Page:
BoG keeps policy rate at 13.5 %

The Monetary Policy Committee (MPC) of the Bank of Ghana (BoG) has for the third consecutive time maintained the policy rate at 13.5 per cent, citing a fairly balanced risks to inflation and growth in the outlook.

Cutting the policy rate by 100 basis points from 14.5 per cent in March 2021, to 13.5 per cent in May 2021, the MPC has maintained the policy rate at 13.5 since May, 2021.

The policy rate is the rate which the Bank of Ghana borrows to the commercial banks in the country.

Addressing  a news conference to announce the new policy rate in Accra yesterday, the Governor  of  the BoG,  Dr Ernest Addison, who doubles as the Chairman of the MPC,  said  the committee, among others,  decided to maintain the policy rate on the back  of the  economic recovery in the domestic economy, and positive internal  position of the country.

 He said the economy continued to recover from the impact of the pandemic, saying the high frequency economic indicators  pointed to continued recovery in the economy, even though below the pre-pandemic levels.

According to recent figures released by the Ghana Statistical Service (GSS), Ghana’s economy grew by 3.9 per cent in the second quarter of this year, compared with the 5.7 per cent contraction in the same period last year, influenced by strong growth in the cCocoa sub-sector which grew by 27.6 per cent, Hotels and Restaurants 18.7 per cent, 13.8 per cent in Real Estate and 10.7 per cent in trade.

Dr Addison said although inflation had risen sharply over the last two readings, the MPC was of the view that the increase in inflation was mainly due to food inflation which was expected to abate with the onset of the harvest season.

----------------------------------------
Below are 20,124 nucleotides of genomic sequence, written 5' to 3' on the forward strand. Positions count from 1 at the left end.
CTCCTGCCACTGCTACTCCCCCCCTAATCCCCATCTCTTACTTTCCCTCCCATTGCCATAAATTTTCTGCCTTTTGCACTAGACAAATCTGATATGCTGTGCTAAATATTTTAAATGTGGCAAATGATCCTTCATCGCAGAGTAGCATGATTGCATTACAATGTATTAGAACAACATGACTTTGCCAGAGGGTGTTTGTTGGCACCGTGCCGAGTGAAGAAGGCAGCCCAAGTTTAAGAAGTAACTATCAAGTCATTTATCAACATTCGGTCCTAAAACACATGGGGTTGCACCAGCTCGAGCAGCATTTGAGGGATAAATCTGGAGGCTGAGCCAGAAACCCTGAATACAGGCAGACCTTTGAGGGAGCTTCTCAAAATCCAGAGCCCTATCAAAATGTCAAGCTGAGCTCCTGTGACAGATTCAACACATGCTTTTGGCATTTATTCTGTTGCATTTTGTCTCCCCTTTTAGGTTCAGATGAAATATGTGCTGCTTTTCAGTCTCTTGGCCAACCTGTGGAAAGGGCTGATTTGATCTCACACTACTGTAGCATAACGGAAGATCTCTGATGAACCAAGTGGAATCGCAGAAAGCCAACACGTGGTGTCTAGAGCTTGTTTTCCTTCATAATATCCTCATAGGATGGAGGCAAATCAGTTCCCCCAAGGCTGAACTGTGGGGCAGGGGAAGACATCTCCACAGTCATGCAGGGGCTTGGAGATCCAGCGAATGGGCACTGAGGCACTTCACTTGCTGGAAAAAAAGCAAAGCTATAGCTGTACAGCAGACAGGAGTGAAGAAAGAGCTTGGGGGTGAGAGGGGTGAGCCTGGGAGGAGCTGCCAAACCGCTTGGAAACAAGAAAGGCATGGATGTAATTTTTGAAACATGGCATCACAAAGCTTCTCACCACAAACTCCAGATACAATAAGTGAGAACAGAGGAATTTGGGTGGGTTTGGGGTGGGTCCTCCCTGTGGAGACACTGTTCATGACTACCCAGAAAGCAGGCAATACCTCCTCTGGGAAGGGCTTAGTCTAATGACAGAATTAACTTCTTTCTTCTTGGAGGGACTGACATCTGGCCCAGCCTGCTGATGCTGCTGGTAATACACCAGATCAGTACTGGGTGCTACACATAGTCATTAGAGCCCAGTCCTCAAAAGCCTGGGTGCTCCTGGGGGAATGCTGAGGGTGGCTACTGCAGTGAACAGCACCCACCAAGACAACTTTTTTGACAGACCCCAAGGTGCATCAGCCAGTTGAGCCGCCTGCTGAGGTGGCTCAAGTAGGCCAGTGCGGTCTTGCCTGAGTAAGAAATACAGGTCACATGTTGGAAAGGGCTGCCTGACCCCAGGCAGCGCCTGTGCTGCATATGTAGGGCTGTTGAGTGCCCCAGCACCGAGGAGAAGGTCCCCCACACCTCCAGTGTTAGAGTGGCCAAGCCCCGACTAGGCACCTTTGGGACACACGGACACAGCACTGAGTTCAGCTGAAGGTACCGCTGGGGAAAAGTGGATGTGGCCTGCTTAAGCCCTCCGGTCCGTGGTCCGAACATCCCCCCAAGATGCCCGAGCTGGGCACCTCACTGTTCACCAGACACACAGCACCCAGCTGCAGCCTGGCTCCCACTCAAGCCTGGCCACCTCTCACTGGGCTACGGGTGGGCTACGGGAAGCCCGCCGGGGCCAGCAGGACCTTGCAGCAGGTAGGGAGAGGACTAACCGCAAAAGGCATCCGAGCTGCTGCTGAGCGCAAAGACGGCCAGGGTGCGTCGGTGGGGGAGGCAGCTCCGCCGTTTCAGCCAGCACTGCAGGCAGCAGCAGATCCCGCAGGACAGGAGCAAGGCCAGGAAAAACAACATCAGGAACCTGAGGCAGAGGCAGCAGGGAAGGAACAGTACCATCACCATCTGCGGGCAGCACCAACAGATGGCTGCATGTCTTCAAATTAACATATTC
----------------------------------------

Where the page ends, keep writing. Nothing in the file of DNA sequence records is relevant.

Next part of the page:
“This notwithstanding, the latest forecast indicates  that inflation will remain within the medium-term target band, but closer to the upper limit  in the near term, in the absence of further unexpected shocks,”  he said.

After dropping from 10.3 per cent in March, 2021 to 7.5 in May 2021, inflation had been on the upward trend, 7.8 per cent in June, 9.0 in July and 9.7 in August, figures from the GSS indicated.

On the banking sector, the Governor said the banking sector balance sheet performance remained strong with sustained growth in total assets, investments and deposits, adding that profitability levels remained high, with profit growth driven by increased income growth.

“The financial soundness indicators remain broadly sound, although credit risk appears elevated and needs to be carefully monitored. Bolstered by strong capital and liquidity buffers, banks are expected to withstand mild to moderate credit risk shocks emanating from deterioration in asset quality,” he said.

On the international developments, Dr Addison said the external payments position remained strong despite the decline in the trade surplus due to a stronger import growth and a widening current account deficit which had been adequately financed with external inflows from portfolio and foreign direct investments.

He said the country’s Gross International Reserves stood at $11.4 billion, equivalent to 5.2 months import cover at the end of August 2021, saying the strong reserves build-up over the period under review provided some buffer to the local currency.

“The Ghana Cedi has performed strongly with a year-to-date depreciation of 1.8 percent. The country’s higher sovereign spread has not shifted foreign investor behaviour as net monthly purchases of securities on both the debt and equity markets remain relatively favourable,” Dr Addison, said.

He said the global financing conditions remained generally supportive of the recovery process, largely due to the continued accommodative stance of major central banks, despite rising inflationary pressures.

“Given these considerations, and the fairly balanced risks to inflation and growth in the outlook, the committee decided to keep the policy rate at 13.5 per cent,” Dr Addison said.


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